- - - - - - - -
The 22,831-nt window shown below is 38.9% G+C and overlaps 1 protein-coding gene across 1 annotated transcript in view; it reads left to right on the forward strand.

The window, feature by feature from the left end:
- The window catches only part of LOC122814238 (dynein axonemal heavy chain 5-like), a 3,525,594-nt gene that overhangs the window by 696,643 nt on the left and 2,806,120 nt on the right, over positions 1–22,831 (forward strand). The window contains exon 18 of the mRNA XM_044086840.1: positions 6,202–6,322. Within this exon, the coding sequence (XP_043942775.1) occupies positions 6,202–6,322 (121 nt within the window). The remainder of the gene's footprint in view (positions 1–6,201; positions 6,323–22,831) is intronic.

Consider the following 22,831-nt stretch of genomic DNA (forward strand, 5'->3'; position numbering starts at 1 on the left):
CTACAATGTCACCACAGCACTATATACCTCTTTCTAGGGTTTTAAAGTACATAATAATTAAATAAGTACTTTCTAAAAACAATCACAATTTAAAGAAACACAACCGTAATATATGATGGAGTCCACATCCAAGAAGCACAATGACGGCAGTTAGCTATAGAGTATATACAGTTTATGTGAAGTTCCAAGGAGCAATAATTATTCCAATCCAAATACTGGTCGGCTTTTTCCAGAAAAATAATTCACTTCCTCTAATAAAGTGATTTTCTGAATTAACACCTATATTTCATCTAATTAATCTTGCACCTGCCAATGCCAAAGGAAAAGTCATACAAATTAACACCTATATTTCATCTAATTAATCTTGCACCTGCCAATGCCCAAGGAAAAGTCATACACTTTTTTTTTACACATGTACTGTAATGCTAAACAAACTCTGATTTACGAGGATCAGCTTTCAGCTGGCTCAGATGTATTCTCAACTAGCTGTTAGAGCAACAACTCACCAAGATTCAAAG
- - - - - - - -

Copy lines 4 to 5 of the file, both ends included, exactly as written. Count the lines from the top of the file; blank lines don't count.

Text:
Consider the following 22,831-nt stretch of genomic DNA (forward strand, 5'->3'; position numbering starts at 1 on the left):
CTACAATGTCACCACAGCACTATATACCTCTTTCTAGGGTTTTAAAGTACATAATAATTAAATAAGTACTTTCTAAAAACAATCACAATTTAAAGAAACACAACCGTAATATATGATGGAGTCCACATCCAAGAAGCACAATGACGGCAGTTAGCTATAGAGTATATACAGTTTATGTGAAGTTCCAAGGAGCAATAATTATTCCAATCCAAATACTGGTCGGCTTTTTCCAGAAAAATAATTCACTTCCTCTAATAAAGTGATTTTCTGAATTAACACCTATATTTCATCTAATTAATCTTGCACCTGCCAATGCCAAAGGAAAAGTCATACAAATTAACACCTATATTTCATCTAATTAATCTTGCACCTGCCAATGCCCAAGGAAAAGTCATACACTTTTTTTTTACACATGTACTGTAATGCTAAACAAACTCTGATTTACGAGGATCAGCTTTCAGCTGGCTCAGATGTATTCTCAACTAGCTGTTAGAGCAACAACTCACCAAGATTCAAAG